By Heidi Beirich and Evelyn Schlatter
The Southern Poverty Law Center (SPLC) has developed an international reputation for its tracking of extremism since the 1980s and its innovative lawsuits. Initially founded as a civil rights law firm, the SPLC has been at the forefront of groundbreaking lawsuits that have advanced social justice, furthered reform, and helped end or damage major extremist organizations including several powerful Klan groups.
Each year, the Southern Poverty Law Center produces a list of groups that fall into a variety of “hate” categories. We also produce a hate map of the United States that allows a viewer to click on his or her state and discover which groups call their state home, and what types of groups they are and the ideologies they espouse. The SPLC uses this research and list to bring attention to these organizations and expose the rhetoric and actions of group leaders and members.
This is a particularly useful approach when dealing with so-called academic racists, who operate under a veneer of educated respectability and who deliberately tone down overt racist language on their websites and in their informational materials. In an era in which direct racist language has become more unacceptable than in years past, groups like the benignly named (but thoroughly white nationalist) American Renaissance and National Policy Institute are finding an audience among a new generation of tech-savvy college-educated paleoconservatives not only in this country, but in countries around the world. Globalization appeals to racists, too.
In addition to the lists and numbers, we also produce an overview of the state of hate (called “The Year in Hate”) each year, and we include that in the spring issue of the magazine The Intelligence Report.
Since the election of President Obama in 2008, we’ve tracked a huge increase in the numbers of racist and hate groups and so-called Patriot groups, the latter of which believe that the government is attempting to enslave Americans through insidious means like, say, FEMA camps and gun control.
In 2012, we noted that the radical right had grown substantially in 2011, fueled by continuing fears generated by economic dislocation as a result of the recession, the proliferation of demonizing conspiracy theories, and the prospect of four more years under a black president who many on the far right see as an enemy of the country. In fact, many conspiracy theories considered “fringe” in the past have been mainstreamed into historically more moderate conservative circles and even adopted as official policy in some states and with the Republican National Committee.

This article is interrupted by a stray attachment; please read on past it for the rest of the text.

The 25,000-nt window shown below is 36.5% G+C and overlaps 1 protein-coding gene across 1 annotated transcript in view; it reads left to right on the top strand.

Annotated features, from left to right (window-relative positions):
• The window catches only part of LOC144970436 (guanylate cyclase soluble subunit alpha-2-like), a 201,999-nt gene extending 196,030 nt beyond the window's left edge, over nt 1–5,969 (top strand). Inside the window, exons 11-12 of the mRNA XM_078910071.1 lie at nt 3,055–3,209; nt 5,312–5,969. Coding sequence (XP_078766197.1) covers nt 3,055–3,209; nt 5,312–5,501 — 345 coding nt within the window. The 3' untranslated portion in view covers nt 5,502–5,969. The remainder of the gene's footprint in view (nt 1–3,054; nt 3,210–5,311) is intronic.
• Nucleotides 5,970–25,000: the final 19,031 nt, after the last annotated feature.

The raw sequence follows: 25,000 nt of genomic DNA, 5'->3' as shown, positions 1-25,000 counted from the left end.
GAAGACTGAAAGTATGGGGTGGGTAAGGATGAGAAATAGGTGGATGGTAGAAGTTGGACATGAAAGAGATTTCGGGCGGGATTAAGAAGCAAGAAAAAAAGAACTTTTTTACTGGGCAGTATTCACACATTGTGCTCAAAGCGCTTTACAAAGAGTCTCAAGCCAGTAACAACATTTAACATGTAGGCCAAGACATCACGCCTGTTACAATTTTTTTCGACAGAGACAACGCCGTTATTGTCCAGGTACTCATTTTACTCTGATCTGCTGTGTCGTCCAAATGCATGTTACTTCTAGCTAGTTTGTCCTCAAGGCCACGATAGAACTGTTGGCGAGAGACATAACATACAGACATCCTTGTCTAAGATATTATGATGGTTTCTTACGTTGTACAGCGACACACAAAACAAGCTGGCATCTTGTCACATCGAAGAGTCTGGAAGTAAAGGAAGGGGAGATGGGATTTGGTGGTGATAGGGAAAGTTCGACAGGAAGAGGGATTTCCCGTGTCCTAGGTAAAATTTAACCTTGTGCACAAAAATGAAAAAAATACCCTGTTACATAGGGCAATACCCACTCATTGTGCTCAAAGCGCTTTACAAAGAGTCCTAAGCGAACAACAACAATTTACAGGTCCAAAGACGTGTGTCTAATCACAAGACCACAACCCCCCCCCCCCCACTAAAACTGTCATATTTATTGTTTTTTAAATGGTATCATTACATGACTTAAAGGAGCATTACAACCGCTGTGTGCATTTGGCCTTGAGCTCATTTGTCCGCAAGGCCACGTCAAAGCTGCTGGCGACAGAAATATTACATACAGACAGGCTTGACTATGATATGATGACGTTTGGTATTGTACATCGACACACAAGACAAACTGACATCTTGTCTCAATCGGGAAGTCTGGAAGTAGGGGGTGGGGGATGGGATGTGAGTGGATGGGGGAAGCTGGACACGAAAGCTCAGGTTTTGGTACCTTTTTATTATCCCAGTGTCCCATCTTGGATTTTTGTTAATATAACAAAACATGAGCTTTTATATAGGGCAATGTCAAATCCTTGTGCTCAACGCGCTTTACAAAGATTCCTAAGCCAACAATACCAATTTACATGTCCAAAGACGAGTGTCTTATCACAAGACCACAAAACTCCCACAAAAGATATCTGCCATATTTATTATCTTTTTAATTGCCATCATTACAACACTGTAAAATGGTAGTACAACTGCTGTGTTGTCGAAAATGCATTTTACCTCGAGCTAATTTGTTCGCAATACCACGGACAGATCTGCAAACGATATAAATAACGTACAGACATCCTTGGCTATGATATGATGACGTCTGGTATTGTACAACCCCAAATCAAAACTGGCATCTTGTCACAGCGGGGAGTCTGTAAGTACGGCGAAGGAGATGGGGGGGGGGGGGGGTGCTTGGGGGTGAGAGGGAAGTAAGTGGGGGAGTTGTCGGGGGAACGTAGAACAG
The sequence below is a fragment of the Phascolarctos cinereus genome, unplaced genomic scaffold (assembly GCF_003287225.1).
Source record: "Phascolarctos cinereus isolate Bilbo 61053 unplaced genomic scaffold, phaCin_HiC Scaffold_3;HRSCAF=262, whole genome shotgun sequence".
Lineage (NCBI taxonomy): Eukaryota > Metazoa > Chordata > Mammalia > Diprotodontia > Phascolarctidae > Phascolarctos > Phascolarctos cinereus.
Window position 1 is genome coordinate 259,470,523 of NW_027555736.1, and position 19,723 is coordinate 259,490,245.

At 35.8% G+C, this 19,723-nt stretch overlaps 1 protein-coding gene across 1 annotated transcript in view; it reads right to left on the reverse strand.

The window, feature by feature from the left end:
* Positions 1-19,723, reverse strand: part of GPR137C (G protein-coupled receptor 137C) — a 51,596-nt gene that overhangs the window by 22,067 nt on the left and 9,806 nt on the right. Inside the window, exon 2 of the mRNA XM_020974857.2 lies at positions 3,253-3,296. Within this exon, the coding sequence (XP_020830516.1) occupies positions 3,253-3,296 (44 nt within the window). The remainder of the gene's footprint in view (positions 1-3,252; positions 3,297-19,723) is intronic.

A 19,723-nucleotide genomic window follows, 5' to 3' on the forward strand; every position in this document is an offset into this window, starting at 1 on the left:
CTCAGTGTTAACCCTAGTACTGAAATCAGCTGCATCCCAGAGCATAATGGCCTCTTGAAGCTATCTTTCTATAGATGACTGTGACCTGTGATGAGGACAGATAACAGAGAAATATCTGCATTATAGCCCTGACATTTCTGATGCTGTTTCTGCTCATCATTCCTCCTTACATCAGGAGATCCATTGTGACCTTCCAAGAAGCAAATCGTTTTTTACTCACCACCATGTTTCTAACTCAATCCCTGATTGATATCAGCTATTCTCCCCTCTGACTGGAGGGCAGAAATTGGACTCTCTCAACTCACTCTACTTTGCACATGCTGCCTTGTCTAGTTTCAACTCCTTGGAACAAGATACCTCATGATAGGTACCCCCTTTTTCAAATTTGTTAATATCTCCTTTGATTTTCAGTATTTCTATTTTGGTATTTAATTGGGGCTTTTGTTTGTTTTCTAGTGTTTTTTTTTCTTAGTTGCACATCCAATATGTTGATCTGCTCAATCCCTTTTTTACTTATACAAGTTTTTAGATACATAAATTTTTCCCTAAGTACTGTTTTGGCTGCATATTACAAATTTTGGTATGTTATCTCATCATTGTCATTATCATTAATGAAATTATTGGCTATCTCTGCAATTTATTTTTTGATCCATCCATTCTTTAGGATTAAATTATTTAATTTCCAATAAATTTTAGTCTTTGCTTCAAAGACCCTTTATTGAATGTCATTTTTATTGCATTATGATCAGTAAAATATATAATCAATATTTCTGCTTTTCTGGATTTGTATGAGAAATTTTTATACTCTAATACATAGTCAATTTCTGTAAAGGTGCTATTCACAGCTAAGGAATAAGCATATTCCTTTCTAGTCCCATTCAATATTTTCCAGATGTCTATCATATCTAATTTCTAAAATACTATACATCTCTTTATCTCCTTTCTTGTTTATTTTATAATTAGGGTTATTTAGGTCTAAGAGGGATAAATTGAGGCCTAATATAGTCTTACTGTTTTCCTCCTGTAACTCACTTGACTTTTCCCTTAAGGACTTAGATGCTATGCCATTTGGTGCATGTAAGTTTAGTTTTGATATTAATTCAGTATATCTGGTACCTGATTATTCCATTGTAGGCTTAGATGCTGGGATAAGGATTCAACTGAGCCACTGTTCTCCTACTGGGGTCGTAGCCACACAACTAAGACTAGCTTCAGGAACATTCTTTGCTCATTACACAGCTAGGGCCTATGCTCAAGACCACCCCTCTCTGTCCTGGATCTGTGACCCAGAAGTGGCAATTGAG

It makes perfect sense that anti-government Patriot groups reached an all-time high of 1,360 in 2012, pushed by fears of a changing demographic in the U.S., continued economic uncertainty, and concerns about a second term under a black president. Historically, extremism tends to increase during times of economic and perceived demographic stress.
Conversely, we noticed a sharp decrease in the number of nativist extremist groups—in fact, a stunning collapse since their nadir in 2010, with 319 groups to 38 at the end of 2012. This was remarkable, given that the rise of the groups began around 2005 with the formation of the Minuteman Project, the first group to garner national prominence as an armed civilian border patrol. The movement’s collapse appears to be driven by a number of criminal scandals and press surrounding acts of horrific violence (the 2009 double murders of members of a Latino family in Arizona by border vigilante Shawna Forde and the 2012 mass murder-suicide carried out by neo-Nazi and founder of the Border Guard, J.T. Ready) as well as political shifts.
In addition, infighting among the groups broke out involving lawsuits between some of the principals, and other nativist leaders hooked up with larger movements that seemed to have greater traction, including Tea Party factions and Patriot groups. The Institute for Research and Education on Human Rights noted in 2012 that many nativist leaders had joined the Tea Party and other right-wing groups beginning in 2010 and, in some cases, they’d created hybrid organizations of their own. And, as we’ve seen with some conspiracy theories, nativist causes have found purchase among some state legislatures that passed harsh anti-immigrant laws, thus further taking the wind out of the nativist movement.
Successful lawsuits against some of these laws may have helped weaken the nativist movement, as did the 2012 elections, in which GOP candidates demonstrated a dismal showing among Latino voters.
We’ve also noted that as attitudes toward LGBT people and same-sex marriage in the States shift toward more acceptance, anti-gay groups are taking their poisonous rhetoric overseas to countries with strong anti-gay views that often end in violence against LGBT people. We documented one example in a report we released a few months ago regarding the role of U.S.-based anti-gay groups in a lawsuit to overturn an anti-sodomy statute in Belize, which can net violators ten years in prison. U.S.-based anti-gay organizations are also extremely active at the United Nations. Some have what’s known as consultative status to the Economic and Social Council (ECOSOC), which gives them access not only to ECOSOC, but to its subsidiary bodies in policy development. Already, anti-gay far right groups have co-opted the term “human rights” in reference to their anti-gay and anti-choice activism overseas and at the UN.
We expect to see much more of this in the near future, as well as further mainstreaming of formerly “fringe” views, as uncertainty about the American economic and social future continues to influence extremist ideologies.